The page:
Atlanta Hawks v Orlando Magic

Baseline to Baseline recaps: Get Mike Bibby into the three-point shooting contest

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The highlights from Monday night. Chicago beating Oklahoma City was our game of the night.

Hawks 80, Magic 74: Who is the best three point shooter in the NBA so far this season? Mike Bibby at 53 percent. Yes, that Mike Bibby. So with the Hawks up three and 30 seconds to go, who do you turn to for the win? Exactly. It looked like the usual old terrible isolation play for Josh Smith until Bibby popped out off a down screen for a straight-away three. Nails it. Ball game.

Not that this was a particularly fun game to watch — for the first three quarters neither team cleared 20 points for a quarter. Chew on these numbers — Atlanta’s back court was 0-10 and the Magic’s front court was 2-12 in the first half. The Hawks had the lead at that point with a sad 81.8 points per 100 possessions at the break. The Magic really missed the play creation of Jameer Nelson. Dwight Howard was back — 14 points 13 boards — but was clearly feeling the impact of the stomach bug that knocked him down for a few days.

Heat 88, Bucks 78: The Heat raced out to a 14-4 early lead, pulled away for good in the second quarter and won their fifth straight. Dwyane Wade was the guy attacking tonight, LeBron and Bosh coasted a little. Not the most impressive of wins, but it’s a double-digit win on the road so you take it no questions asked. Wade had a career best 14 rebounds.

Knicks 121, Timberworlves 114: Minnesota was up nine in the first quarter, and made another second quarter, with the Wolves up 68-61 at the break. But these Knicks are resilient. Stoudemire had 39 and the Knicks are the farthest they have been over .500 since 2001. Kevin Love had 33, Michael Beasley 25 in his first game back for the Wolves.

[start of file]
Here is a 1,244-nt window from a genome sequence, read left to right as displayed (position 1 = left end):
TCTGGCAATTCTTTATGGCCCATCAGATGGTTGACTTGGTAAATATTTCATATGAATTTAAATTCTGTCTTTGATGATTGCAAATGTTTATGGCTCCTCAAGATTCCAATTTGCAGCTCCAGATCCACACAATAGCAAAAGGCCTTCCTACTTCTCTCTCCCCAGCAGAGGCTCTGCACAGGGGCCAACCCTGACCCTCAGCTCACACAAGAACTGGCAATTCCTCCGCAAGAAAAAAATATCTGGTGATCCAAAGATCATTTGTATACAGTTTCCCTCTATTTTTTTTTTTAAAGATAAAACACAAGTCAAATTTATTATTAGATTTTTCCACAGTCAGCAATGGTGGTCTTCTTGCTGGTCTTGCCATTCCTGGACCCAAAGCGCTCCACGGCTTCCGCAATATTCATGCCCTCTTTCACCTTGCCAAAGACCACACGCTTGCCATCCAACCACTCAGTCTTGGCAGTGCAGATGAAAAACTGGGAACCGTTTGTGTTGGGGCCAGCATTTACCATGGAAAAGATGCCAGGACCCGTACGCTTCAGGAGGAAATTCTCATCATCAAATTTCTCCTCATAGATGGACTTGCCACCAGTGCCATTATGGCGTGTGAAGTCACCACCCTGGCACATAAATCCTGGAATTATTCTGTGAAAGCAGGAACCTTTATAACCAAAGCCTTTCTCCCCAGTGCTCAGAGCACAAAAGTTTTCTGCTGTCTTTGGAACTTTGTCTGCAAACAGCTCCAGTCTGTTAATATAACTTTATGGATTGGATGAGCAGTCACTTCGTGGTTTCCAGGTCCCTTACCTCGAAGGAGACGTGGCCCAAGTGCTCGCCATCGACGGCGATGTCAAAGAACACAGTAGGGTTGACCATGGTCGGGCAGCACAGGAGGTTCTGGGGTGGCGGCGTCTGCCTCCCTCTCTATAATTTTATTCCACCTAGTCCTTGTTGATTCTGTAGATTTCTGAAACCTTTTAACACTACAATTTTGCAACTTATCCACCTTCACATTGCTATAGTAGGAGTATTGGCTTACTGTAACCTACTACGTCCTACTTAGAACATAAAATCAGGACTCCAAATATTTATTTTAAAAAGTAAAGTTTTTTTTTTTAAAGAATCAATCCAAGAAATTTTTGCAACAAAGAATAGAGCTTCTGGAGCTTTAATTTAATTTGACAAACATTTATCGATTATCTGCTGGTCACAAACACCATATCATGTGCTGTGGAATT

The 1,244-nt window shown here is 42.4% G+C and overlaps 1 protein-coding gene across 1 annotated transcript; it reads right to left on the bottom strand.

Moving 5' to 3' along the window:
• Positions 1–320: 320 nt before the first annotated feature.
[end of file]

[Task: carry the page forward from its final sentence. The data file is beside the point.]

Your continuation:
Pacers 124, Raptors 100: This one was all Pacers, they were up 31-18 at the end of the first quarter and really blew it open from there. They were 9 of 16 from three in the first half, 13 of 26 for the game and had an eFG% of 62.9 percent on the night. Shoot like that you win.

Jazz 94, Grizzlies 85: Mike Conley is playing some nice point guard. But he is no Deron Williams.

Clippers 98, Kings 91: The Clippers were less bad in this one. Eric Gordon, Eric Bledsoe and Blake Griffin can string together longer bits of competent play that the Kings. Tyreke Evans was 2-12 after the first quarter, he was attacking but not finishing. The Kings battled back from being down 17 led by Pooh Jeeter, only to lose in the final minutes.

Before season starts, watch top 10 dunks of preseason

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Starting Tuesday night, the games matter. The dunks matter.

But before we move onto those dunks, let’s have some fun with the top 10 dunks of the meaningless preseason. They may not matter, but they certainly were fun.

Of course there are some expected highlights — can you have a dunk reel without Russell Westbrook? — but game-winning dunks always get the top slot.

Carmelo Anthony says rather than take knee during Anthem he wants action in communities

NEW YORK, NY - MARCH 26:  Carmelo Anthony #7 of the New York Knicks looks on against the Cleveland Cavaliers during their game at Madison Square Garden on March 26, 2016 in New York City.  NOTE TO USER: User expressly acknowledges and agrees that, by downloading and/or using this Photograph, user is consenting to the terms and conditions of the Getty Images License Agreement.  (Photo by Al Bello/Getty Images)

Colin Kaepernick certainly fired up a discussion — not always the conversation he intended, but a discussion of the treatment of African-Americans in our society was part of that conversation.

No NBA player has taken that same step through the preseason, taking a knee during the national anthem (only anthem singers have done that). Some teams are locking arms during the anthem in a show of solidarity, but they stand in two orderly rows.

Carmelo Anthony explained in an interview with Bleacher Report that what he and many others want to see is the next step in Kaepernick’s protest — action in the community.